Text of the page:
Thank you for the notice of Charlie Barnhart's contribution. He must have been around the block a few times. It is imperitive to consider the amount of work bringing up a new CM and when you add to that the learning curve for an entire PLM system, a company has years of investment in education and training to look forward to. I appreciate your experience and contributions immensely.
It is really difficult for an OEM to disengage with an EMS once they've been together awhile. The information came from Charlie Barnhart, who said it could take up to 18 months to transfer business to one EMS from another. And this is an apples-to-apples comparison. If you need to make ECOs or create a new AVL, it may take even longer.
Yes, it you are referring to working conditions as a criteria for establishing a business relationship. This makes me think of Bolaji's earlier article about more product introductions being made overseas first. Let's just hope that other countries pick up the ethical mandate of prequalification based upon working environment and human rights. The EU REACH requirement automatically demands a higher level of attention to human health and safety, but until working conditions become a high priority qualifier for doing business, big CMs are going to save or make as much money as they can. Unfortunately, the most flexible and manipulative place to cut cost is still the working wage and working conditions of the employees.
Good point about the CM survey. I can see where this article would tie in with the previous one about Supplier Quality Audit checklist. I think all of these disciplines are known by most Manufacturing people, but it takes time and deliberate focus to make sure all of the company's key people and impacted representatives are actively involved. The follow up is also key to setting a continuing expectation with the CM.
Yes, great article, Douglas. It is very informational with everything that should be talked about in meetings. Something else I would like to mention is the OEM's Quality Assurance representative should be involved in visiting the CM's facilities to ensure they have the right equipment and follow the proper standards when manufacturing.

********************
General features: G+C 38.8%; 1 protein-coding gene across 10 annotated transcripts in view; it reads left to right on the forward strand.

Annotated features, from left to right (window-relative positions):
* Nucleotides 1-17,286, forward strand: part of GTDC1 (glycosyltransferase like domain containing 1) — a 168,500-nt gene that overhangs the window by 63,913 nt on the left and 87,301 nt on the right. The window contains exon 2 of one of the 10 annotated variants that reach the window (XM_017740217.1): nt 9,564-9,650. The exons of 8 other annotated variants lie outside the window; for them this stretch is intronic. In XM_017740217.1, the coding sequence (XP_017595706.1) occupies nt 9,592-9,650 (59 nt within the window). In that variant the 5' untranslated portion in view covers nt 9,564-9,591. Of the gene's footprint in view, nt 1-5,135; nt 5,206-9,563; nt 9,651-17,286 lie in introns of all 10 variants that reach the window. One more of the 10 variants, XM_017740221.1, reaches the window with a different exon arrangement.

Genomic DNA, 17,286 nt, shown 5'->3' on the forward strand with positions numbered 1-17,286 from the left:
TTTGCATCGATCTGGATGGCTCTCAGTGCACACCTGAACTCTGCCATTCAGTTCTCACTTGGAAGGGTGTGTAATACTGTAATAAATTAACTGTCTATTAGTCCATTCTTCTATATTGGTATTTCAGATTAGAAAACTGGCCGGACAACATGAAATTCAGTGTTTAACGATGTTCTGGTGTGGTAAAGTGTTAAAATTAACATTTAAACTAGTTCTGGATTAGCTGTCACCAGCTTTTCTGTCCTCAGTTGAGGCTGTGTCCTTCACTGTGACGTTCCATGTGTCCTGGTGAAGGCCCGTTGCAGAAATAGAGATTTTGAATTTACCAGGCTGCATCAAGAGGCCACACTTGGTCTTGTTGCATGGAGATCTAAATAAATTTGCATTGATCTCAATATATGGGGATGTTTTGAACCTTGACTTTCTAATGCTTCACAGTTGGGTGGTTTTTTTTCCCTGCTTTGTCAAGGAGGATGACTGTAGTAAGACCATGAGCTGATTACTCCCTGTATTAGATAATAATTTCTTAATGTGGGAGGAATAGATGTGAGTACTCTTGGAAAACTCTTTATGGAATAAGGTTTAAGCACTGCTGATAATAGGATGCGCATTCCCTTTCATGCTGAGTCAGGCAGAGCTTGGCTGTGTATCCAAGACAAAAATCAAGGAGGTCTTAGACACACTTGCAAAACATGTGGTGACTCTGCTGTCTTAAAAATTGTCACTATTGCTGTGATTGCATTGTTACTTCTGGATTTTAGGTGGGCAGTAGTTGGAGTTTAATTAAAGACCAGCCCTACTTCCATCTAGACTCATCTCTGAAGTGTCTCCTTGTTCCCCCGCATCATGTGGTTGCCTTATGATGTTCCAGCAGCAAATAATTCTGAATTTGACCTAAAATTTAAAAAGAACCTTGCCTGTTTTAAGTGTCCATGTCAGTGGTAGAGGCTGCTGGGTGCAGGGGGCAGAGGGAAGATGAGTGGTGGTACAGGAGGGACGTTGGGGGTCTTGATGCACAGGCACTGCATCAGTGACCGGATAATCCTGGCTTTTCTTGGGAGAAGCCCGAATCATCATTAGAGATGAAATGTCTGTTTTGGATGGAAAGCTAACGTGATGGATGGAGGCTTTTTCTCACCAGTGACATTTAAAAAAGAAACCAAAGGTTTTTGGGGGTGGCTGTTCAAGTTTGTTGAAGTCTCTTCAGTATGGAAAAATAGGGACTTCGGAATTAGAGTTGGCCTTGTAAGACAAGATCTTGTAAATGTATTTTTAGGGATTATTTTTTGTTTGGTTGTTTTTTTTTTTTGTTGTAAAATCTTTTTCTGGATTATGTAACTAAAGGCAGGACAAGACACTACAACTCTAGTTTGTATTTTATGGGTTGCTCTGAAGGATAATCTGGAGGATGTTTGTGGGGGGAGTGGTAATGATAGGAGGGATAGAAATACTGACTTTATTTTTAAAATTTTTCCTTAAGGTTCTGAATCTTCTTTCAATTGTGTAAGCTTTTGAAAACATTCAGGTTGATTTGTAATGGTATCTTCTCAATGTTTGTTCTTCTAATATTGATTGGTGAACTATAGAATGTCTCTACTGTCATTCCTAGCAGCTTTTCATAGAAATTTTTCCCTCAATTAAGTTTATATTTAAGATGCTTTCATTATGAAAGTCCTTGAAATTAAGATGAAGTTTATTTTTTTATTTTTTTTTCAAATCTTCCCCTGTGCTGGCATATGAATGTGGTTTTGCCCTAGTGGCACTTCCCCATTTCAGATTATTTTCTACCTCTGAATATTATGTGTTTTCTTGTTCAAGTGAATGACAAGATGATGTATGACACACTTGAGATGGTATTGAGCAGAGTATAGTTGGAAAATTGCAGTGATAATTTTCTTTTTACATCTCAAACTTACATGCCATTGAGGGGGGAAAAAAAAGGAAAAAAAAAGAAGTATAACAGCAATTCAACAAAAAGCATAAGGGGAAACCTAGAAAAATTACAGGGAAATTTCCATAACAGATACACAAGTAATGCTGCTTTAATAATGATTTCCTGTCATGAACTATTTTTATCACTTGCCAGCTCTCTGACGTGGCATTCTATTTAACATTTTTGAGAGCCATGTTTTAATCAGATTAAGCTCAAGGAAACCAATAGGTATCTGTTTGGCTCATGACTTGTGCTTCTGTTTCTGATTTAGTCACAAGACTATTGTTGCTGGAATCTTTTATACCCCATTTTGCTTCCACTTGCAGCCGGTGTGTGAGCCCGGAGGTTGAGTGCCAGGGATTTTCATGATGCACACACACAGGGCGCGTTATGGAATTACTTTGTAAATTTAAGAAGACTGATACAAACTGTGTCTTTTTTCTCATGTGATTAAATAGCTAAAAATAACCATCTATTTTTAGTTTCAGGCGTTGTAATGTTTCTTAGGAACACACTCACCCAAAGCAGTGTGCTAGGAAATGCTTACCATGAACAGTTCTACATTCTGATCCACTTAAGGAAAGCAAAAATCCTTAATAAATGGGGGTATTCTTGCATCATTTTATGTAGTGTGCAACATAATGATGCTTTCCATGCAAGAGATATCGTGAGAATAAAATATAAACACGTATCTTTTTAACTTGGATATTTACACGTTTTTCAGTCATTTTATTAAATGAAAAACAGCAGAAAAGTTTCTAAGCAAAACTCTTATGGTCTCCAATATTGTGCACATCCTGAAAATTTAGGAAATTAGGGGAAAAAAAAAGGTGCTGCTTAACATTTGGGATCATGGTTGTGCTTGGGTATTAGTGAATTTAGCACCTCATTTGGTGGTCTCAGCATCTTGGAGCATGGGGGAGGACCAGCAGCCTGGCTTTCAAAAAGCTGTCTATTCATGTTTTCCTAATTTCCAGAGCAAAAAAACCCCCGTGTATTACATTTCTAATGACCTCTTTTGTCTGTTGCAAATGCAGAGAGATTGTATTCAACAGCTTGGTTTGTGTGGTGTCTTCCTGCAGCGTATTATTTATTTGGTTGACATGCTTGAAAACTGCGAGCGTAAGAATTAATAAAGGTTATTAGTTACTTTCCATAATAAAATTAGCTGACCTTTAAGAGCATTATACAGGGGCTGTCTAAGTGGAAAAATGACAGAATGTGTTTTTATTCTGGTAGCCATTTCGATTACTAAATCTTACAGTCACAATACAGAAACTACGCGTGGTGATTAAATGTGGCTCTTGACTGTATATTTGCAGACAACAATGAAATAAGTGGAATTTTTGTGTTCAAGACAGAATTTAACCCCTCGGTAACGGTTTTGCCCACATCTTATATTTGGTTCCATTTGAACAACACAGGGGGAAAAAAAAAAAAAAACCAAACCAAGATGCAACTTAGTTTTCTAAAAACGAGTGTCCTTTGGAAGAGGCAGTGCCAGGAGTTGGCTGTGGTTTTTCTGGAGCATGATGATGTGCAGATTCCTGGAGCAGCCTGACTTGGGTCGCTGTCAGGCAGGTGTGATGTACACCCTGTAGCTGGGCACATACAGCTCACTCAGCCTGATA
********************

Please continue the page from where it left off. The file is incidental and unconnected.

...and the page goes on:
The list almost looks like a blue-book to go by for OEM-Contractor negotiation.
With reference to the Apple-Foxconn issue where some other issues became the point of public discussion , is it advisable to include those issues in the contractual negiations and make them part of the contract?
Thank you for the compliment. I want to give this practical advice because there is so much to gain from anticipating as many issues as possible and so much to lose by rushing into agreements with so many unknowns. I believe some responder to an earlier blog commented that it is no light task setting up with a CM and that to find and hone a good OEM/CM relationship could take up to a year. I believe this was in reference to Apple moving from Foxconn to another CM.
EBN Dialogue enables and encourages you to participate in live chats with notable leaders and luminaries. Not only editors and journalists, but the entire EBN community is able to comment and ask questions. Listed below are upcoming and archived chats.
Thailand Stages a Comeback Join EBN contributor Jennifer Baljko on Thursday August 23, 2012, at 11:00 a.m. EST for a live chat on how electronic manufacturers in Thailand have shored up their supply chain to reduce the impact of future natural disasters.
Microsoft Surface: Potential Winners & Losers What are the implications for the electronics industry supply chain of Microsoft Corp.'s decision to launch its own tablet PC? Join industry veteran and EE Times' systems and OEM expert Rick Merritt on Tuesday, July 3, at 12:00 pm EDT for a Live Chat on this subject.
Join EBN contributor Jennifer Baljko on Thursday August 23, 2012, at 11:00 a.m. EST for a live chat on how electronic manufacturers in Thailand have shored up their supply chain to reduce the impact of future natural disasters.
Peter Drucker famously said "Trying to predict the future is like trying to drive down a country road at night with no lights while looking out the back window." Yet in the razor's-edge world of electronics—with a lean supply chain and just-in-time demands—the need to know the future is vital.
While no one really can accurately predict the future, we can take guidance from another Drucker saying which is the best way to predict the future is to create it.
You've heard the saying "the No. 1 supply chain risk is your people." That hasn't always been the case. But today's complex global supply chain requires a new type of multitalented employee. It's one who understands, finance, marketing, economics, is savvy with technology, graceful with relationships and can think analytically.
Where are these people? Are universities properly preparing the next generation supply chain professionals? How do train your existing workforce for these new, demanding positions?
Brian Fuller, editor-in-chief of EBN, will lead a 60-minute Avnet Velocity panel discussion that will ask and answer these and other questions swirling around today's supply-chain talent challenges.